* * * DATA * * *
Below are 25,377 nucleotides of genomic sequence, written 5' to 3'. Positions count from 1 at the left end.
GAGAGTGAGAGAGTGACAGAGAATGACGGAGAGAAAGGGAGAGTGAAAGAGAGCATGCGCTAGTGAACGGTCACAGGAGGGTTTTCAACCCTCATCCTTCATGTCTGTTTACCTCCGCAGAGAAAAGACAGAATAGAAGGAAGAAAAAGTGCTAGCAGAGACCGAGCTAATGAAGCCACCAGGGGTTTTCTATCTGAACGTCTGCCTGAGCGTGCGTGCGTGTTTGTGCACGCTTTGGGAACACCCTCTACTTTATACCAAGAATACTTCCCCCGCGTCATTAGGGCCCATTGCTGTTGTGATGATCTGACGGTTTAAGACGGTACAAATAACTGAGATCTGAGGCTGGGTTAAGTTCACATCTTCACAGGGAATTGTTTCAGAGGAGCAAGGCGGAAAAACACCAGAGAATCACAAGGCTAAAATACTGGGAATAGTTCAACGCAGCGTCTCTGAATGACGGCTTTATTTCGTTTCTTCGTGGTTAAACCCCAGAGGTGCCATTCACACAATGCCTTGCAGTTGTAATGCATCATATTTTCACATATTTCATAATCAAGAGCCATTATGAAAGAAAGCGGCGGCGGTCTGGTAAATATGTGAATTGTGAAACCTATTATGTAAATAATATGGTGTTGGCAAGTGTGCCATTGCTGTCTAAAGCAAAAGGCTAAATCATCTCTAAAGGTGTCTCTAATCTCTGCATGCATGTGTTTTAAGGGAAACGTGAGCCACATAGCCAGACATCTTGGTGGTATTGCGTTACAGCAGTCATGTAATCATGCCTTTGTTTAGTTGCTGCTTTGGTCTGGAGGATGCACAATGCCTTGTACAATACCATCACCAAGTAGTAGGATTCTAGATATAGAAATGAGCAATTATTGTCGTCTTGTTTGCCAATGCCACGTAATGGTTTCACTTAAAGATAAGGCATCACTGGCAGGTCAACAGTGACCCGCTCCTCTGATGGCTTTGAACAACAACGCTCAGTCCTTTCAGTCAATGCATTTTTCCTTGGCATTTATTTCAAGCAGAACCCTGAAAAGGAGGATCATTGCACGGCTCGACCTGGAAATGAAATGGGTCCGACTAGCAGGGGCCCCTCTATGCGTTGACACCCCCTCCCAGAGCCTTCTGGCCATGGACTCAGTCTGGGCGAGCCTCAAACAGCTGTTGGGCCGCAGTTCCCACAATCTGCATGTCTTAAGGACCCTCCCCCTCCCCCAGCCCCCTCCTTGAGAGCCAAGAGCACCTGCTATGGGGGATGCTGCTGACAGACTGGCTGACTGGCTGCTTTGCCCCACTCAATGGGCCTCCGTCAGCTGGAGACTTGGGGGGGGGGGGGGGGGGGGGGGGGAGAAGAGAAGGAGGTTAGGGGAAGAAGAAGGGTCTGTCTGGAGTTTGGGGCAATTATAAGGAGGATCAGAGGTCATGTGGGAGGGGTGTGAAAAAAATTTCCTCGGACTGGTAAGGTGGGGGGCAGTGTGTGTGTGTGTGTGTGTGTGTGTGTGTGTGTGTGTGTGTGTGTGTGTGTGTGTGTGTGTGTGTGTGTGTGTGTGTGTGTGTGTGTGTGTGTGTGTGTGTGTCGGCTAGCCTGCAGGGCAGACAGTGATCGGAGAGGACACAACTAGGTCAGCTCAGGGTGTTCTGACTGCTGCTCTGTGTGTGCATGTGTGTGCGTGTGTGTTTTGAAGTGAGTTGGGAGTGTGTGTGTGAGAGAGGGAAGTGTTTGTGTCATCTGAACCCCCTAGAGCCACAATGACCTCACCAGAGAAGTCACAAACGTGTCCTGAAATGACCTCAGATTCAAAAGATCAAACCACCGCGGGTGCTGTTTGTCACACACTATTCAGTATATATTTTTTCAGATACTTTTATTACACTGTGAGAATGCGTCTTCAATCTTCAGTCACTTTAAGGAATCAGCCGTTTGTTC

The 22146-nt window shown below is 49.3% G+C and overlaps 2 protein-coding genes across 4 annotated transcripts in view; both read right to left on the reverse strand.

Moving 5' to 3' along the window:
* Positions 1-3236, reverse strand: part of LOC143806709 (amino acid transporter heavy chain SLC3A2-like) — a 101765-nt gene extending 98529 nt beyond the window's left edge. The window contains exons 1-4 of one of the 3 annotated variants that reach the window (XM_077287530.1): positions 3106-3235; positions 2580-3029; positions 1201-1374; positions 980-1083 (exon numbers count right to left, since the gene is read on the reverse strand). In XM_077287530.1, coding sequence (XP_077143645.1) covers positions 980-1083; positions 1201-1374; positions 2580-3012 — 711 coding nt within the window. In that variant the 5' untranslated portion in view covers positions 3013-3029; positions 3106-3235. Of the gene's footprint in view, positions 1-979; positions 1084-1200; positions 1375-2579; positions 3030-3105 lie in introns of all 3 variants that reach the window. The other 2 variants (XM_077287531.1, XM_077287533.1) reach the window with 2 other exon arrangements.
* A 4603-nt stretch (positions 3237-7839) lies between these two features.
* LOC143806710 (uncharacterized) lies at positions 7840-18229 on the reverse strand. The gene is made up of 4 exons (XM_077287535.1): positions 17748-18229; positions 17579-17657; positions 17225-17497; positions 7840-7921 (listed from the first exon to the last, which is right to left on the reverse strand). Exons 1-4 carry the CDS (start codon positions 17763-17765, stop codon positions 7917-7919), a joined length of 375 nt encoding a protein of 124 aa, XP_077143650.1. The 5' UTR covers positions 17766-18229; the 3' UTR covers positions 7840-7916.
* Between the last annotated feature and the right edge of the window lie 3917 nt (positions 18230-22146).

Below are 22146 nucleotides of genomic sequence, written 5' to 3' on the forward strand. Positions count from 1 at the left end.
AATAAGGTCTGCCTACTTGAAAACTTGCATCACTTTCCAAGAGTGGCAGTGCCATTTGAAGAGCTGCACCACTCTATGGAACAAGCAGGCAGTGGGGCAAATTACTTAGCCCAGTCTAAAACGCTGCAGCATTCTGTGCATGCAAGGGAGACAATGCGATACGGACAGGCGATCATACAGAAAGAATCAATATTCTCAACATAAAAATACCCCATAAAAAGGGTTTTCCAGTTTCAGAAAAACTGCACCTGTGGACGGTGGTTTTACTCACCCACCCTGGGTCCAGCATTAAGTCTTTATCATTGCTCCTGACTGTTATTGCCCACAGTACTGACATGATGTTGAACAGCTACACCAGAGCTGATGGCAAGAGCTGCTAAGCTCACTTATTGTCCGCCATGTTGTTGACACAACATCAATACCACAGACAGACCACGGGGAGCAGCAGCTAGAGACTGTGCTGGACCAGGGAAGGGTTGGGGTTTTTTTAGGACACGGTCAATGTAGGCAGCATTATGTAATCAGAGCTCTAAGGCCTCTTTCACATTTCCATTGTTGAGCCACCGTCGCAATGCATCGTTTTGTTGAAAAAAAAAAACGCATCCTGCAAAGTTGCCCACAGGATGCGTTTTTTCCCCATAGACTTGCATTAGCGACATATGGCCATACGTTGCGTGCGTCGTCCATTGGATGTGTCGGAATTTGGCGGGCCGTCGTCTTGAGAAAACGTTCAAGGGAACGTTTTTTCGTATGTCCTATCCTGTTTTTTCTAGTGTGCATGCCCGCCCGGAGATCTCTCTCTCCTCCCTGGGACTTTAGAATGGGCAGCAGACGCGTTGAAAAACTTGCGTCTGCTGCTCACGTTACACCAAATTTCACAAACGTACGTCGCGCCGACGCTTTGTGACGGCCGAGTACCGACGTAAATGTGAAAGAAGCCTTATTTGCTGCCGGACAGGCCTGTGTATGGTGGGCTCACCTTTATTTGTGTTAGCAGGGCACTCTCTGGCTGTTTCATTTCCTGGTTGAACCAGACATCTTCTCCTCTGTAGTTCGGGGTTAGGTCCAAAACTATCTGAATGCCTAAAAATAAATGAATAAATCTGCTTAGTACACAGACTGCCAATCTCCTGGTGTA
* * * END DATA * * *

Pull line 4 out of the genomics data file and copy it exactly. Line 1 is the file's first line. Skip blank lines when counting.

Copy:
Moving 5' to 3' along the window: